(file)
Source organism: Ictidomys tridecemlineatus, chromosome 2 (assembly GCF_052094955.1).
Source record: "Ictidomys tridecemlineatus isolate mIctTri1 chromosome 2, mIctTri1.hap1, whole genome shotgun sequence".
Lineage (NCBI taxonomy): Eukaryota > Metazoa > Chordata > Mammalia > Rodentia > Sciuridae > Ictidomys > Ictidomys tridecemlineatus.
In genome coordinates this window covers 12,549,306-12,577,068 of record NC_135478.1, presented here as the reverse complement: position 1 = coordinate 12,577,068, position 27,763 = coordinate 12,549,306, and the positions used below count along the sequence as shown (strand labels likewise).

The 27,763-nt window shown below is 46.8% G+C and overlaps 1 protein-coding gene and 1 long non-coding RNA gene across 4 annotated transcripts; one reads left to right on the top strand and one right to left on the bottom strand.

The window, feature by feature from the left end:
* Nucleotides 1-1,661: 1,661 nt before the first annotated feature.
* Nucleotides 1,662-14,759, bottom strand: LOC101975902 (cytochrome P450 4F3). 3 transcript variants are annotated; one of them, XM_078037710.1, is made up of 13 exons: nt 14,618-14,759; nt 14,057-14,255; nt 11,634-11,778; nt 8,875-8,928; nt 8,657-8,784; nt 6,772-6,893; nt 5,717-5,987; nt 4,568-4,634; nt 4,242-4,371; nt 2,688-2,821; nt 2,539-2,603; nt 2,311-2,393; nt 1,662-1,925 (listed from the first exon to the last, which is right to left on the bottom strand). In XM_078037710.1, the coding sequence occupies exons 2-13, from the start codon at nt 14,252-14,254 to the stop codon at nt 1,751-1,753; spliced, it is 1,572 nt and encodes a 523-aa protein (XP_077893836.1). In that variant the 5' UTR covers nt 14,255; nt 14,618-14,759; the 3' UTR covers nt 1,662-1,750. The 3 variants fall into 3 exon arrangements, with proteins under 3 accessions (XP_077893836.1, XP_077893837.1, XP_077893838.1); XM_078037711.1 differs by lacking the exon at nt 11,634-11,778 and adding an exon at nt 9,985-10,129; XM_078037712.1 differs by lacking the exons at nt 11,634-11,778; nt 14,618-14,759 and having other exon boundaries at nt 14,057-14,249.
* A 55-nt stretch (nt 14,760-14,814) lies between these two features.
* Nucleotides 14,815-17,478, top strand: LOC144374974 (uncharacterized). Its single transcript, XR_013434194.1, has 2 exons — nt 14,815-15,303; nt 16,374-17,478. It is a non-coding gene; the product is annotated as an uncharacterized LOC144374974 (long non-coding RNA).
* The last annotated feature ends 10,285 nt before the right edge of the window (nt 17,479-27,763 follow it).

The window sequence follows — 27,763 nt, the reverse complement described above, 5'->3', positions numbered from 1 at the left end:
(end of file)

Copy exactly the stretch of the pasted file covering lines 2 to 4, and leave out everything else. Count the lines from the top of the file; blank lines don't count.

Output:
Source record: "Ictidomys tridecemlineatus isolate mIctTri1 chromosome 2, mIctTri1.hap1, whole genome shotgun sequence".
Lineage (NCBI taxonomy): Eukaryota > Metazoa > Chordata > Mammalia > Rodentia > Sciuridae > Ictidomys > Ictidomys tridecemlineatus.
In genome coordinates this window covers 12,549,306-12,577,068 of record NC_135478.1, presented here as the reverse complement: position 1 = coordinate 12,577,068, position 27,763 = coordinate 12,549,306, and the positions used below count along the sequence as shown (strand labels likewise).